A 73-year-old registered sex offender faces charges of second-degree murder, arson, and a hate crime after attempting to burn down the home of a lesbian couple and their eight children while the family was inside of it, CBS Miami reports:
Miami-Dade Police said Braulio Valenzuela-Villanueva, 73, entered the lot next door to his on NW 27th Avenue and allegedly set fire to a mattress that was leaning against the wall of the trailer occupied by the women and children.
Police said as the fire began to get worse, “the defendant hurried back to his residence.” The fire began to burn the trailer, but there were no smoke detectors inside, police said. A neighbor from across the street saw the fire and began to alert people of the impending danger.
The women and children inside the burning trailer escaped after being awakened by the neighbor from across the street. Police said Valenzuela-Villanueva came out of his home and “casually began observing the fire. In fact one of his neighbors had to compel him to assist bringing a garden hose” to fight the fire.
The fire department came and put the fire out. A surveillance video shows Valenzuela-Villanueva setting fire to the mattress.
Valenzuela-Villanueva told police he tried to burn the house down because they were gay:
"He stated that he despised the two adult victims for the simple fact that they were lesbians," the report said. "According to the defendant, every time he saw them kissing he felt a deep repugnance, and in his opinion they did not deserve to have children."
He is in custody.
Watch NBC Miami's report, AFTER THE JUMP...
One of the couples — Sloan Grimsley, a firefighter from Palm Beach Gardens, and her wife Joyce Albu, a consultant assisting parents of children living with developmental disorders — are seeking protections for their children, the youngest of whom is two years old. Sloan and Joyce have been together for 9 years and were married in August of 2011 in New York. The couple is concerned that if something were to happen to Sloan in the line of duty, Joyce would not receive the support the State offers to spouses of first responders who make the ultimate sacrifice, and thus, would struggle to provide for their family’s needs.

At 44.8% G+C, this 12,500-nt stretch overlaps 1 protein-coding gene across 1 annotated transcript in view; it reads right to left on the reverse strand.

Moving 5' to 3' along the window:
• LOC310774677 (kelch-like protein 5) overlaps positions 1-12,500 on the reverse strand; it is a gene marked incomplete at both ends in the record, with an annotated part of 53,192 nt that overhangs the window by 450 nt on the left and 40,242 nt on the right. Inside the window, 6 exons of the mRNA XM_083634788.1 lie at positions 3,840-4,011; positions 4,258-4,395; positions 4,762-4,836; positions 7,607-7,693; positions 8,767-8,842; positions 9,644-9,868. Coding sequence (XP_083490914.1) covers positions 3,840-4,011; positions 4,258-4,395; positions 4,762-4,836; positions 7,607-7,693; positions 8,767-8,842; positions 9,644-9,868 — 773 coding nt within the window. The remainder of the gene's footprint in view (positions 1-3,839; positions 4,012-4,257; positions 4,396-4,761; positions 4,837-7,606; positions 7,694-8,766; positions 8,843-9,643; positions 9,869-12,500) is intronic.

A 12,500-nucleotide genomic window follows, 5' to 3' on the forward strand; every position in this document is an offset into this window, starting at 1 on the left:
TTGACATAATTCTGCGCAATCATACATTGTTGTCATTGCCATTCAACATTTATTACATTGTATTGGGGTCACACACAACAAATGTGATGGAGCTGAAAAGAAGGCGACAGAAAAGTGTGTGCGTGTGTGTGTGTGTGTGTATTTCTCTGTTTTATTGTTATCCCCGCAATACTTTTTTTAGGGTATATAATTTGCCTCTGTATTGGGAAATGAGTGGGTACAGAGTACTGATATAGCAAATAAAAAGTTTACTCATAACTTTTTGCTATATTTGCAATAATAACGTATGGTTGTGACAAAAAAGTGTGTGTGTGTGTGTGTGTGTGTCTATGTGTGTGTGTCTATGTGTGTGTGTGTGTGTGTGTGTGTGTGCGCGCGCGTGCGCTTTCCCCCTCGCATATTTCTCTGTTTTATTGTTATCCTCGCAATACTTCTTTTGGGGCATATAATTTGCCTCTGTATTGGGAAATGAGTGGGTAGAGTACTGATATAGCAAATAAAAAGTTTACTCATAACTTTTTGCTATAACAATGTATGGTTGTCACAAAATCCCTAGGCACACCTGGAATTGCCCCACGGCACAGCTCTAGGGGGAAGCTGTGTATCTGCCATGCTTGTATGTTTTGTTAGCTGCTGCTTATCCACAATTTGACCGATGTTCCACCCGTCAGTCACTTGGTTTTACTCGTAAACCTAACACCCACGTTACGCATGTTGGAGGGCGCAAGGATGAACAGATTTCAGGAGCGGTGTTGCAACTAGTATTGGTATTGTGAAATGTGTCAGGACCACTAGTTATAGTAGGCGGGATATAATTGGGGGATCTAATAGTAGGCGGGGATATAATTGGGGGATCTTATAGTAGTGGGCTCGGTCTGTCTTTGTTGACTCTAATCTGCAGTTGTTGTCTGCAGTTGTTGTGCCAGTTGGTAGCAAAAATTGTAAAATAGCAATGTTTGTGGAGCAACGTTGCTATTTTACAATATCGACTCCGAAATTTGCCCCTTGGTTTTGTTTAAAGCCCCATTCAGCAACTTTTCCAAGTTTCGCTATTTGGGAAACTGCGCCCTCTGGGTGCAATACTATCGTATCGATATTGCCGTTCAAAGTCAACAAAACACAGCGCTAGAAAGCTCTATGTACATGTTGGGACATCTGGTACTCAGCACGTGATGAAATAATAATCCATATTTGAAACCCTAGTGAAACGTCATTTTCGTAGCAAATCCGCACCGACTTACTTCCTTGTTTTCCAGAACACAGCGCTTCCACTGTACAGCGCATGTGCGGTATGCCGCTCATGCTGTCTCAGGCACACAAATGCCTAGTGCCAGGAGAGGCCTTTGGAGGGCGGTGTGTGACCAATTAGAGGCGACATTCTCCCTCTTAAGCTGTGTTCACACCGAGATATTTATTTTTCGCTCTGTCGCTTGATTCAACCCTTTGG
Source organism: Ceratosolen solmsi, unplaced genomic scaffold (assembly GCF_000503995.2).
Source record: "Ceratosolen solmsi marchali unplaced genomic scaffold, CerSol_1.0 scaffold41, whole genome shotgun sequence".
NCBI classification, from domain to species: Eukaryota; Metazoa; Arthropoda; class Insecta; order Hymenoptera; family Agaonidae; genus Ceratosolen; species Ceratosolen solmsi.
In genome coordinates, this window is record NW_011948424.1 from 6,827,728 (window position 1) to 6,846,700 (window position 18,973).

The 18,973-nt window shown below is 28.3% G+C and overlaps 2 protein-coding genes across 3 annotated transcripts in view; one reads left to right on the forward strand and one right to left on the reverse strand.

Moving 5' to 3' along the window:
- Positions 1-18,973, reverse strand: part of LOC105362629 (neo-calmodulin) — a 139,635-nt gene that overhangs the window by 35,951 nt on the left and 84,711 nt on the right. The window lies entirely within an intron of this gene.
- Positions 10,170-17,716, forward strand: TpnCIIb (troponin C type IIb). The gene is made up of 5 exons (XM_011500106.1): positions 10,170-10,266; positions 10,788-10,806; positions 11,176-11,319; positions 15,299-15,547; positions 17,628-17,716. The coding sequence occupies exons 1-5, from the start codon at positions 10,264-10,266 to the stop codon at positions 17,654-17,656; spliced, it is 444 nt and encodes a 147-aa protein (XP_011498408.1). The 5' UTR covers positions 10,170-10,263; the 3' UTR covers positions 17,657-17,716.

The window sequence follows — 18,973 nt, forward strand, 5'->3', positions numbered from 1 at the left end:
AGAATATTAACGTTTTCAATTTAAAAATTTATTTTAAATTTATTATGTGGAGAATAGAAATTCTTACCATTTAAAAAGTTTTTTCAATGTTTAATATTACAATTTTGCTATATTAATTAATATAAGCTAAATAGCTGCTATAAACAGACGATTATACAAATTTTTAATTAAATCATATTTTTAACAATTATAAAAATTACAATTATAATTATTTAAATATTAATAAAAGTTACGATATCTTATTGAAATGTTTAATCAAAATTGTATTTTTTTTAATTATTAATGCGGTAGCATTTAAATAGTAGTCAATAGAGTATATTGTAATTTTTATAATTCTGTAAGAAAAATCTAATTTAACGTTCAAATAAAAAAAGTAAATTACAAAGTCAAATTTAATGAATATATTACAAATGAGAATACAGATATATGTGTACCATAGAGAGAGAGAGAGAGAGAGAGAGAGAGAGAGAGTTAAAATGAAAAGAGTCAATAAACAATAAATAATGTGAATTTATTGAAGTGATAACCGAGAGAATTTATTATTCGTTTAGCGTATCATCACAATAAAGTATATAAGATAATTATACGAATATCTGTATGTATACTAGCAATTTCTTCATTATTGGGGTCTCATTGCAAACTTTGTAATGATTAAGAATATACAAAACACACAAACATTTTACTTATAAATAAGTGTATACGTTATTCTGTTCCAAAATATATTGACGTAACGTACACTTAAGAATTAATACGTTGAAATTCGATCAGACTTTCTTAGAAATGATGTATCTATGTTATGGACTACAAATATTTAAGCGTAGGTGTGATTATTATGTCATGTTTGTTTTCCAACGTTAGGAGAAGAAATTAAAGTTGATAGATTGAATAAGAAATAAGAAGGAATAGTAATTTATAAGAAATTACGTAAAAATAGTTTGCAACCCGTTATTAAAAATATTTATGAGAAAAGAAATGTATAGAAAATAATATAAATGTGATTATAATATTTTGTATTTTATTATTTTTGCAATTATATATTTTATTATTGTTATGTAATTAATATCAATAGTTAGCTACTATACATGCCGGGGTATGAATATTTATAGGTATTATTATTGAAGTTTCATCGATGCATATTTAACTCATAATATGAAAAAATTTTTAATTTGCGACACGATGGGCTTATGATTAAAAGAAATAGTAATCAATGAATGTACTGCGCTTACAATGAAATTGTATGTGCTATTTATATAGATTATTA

“I’m proud of the work that I do protecting my community, but the law in Florida doesn’t let me protect my own family,” stated Grimsley. “We just want the peace of mind of knowing that those vows we took to care for one another aren’t dependent on where we are.”
Seven other couples are also being represented:
Lindsay Myers, a radio digital content producer, and her wife Sarah Humlie, the Executive Director of the Pensacola Humane Society; Chuck Hunziger and Bob Collier, both military veterans, who have been together for more than 50 years and live in Fort Lauderdale; Juan Del Hierro, the Director of Ministry Empowerment for Unity on the Bay, and Thomas Gantt, Jr., a teacher, who live in Miami and have a 14 month-old son; Christian Ulvert, a political consultant, and Carlos Andrade, a media director, who married in Washington, DC in 2013 and are interested in raising a family; Richard Milstein, a family law attorney, and Eric Hankin, a Miami public school teacher, who have been together 12 years; Robert Loupo, a Miami-Dade Public Schools counselor, and John Fitzgerald, retired, who have been together 12 years; and Sandra Jean Newson, a vice president at an agency that works to provide housing for formerly-homeless individuals, and Denise Hueso, a clinical care coordinator at the Alliance for GLBTQ Youth, who have a 15-year-old adopted child.
Read the complaint here.
One of the longest operating gay resorts in the world, the Island House in Key West is now being put up for sale by owner Jon Allen who bought the resort (open since 1976) with partner Martin Kay in 1999. The couple invested more than $2 million in the refurbishment of the resort, but Kay passed away in 2013. Allen, for his part, still believes that the House will flourish under new management.